By | Accounting, Nonprofit | No Comments

FASB announced changes to Accounting Standards Update No. 2016-14, Not-for-Profit Entities (Topic 958): Presentation of Financial Statements of Not-for-Profit Entities. This landmark set of guidelines is the first update since 1993 and will change how many nonprofits report their numbers.

Summary of the New Guidelines

The new guidelines call for the following changes:

* Reducing the net asset classifications from three to two, net assets with donor restrictions and net assets without donor restrictions;

* Underwater amounts of donor-restricted endowment funds in net assets with donor restrictions are now required to be reported;

* Enhanced disclosures about underwater endowments are also required;

* Preparers can now choose between the direct method and indirect method for presenting operating cash flows;

* The requirement to reconcile the direct method with the indirect method is now waived;

* Requires a not-for-profit to provide in the notes qualitative information on how it manages its liquid available resources and liquidity risks;

* Requires reporting of expenses by function and nature, as well as an analysis of expenses by both function and nature.

The new standards take effect for fiscal years beginning December 15, 2017 and for interim fiscal years after December 15, 2018.

Enhanced Clarity for Donors, Members, and the Public

The impetus behind the changes is twofold. First, FASB sought to update the rules after a long period of consistency. The last update occurred in 1993, and an update was thought long overdue. With the changing nature of nonprofit organizations, donations, and information access by the public, new guidelines were thought necessary for enhanced clarity and confidence in the financial management of nonprofit finances.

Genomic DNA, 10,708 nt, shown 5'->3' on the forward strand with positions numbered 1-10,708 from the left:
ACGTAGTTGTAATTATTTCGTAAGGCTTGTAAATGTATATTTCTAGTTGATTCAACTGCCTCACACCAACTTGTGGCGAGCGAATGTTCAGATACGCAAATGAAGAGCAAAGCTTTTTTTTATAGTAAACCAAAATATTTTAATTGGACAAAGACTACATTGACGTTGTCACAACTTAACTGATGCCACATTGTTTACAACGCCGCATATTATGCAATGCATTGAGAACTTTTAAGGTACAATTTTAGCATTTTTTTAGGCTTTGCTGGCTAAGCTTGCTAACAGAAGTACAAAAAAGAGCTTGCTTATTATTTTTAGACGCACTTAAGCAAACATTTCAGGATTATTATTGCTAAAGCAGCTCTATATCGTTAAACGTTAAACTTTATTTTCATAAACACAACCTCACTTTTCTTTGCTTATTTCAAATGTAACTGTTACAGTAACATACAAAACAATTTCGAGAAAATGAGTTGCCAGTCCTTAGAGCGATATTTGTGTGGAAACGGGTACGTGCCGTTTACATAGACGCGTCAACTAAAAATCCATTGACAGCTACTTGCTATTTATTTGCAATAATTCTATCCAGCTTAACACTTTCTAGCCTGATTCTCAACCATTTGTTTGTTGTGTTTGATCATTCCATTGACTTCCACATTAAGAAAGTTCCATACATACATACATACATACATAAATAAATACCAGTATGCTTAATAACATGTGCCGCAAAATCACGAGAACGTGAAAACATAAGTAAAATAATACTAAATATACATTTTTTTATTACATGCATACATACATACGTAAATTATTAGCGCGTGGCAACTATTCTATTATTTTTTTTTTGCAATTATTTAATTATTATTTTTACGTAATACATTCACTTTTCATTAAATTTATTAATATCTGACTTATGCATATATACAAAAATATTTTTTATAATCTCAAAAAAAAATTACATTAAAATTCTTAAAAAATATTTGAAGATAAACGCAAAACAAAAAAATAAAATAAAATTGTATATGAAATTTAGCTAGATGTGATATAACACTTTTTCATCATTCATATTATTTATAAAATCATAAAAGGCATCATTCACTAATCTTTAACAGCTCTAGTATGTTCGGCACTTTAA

The rules also seek to simplify financial reporting for nonprofits. FASB has no wish to complicate reporting for anyone, and the new guidelines, once understood and implemented, will likely make financial reporting easier for nonprofits.

Making the Switch Easier on Your Organization

How the changes may or may not impact your organization depends greatly on how your accounts are currently kept. For those who need to adjust their accounting methods, now is the time to begin planning to meet the compliance deadline of December 2017.

Reducing net asset classifications should not be too difficult for most nonprofits. Many already used two net asset classifications, and the former classifications can be rolled into three without too much difficult by most.

If you need assistance making these changes, Welter Consulting can help. We bridge people and technology together for effective solutions for nonprofit organizations. Your accounting software is an important component of the changeover from the older 1993 regulations to the new rollout. We can help you with the change and more.

Please contact Welter Consulting at 206-605-3113.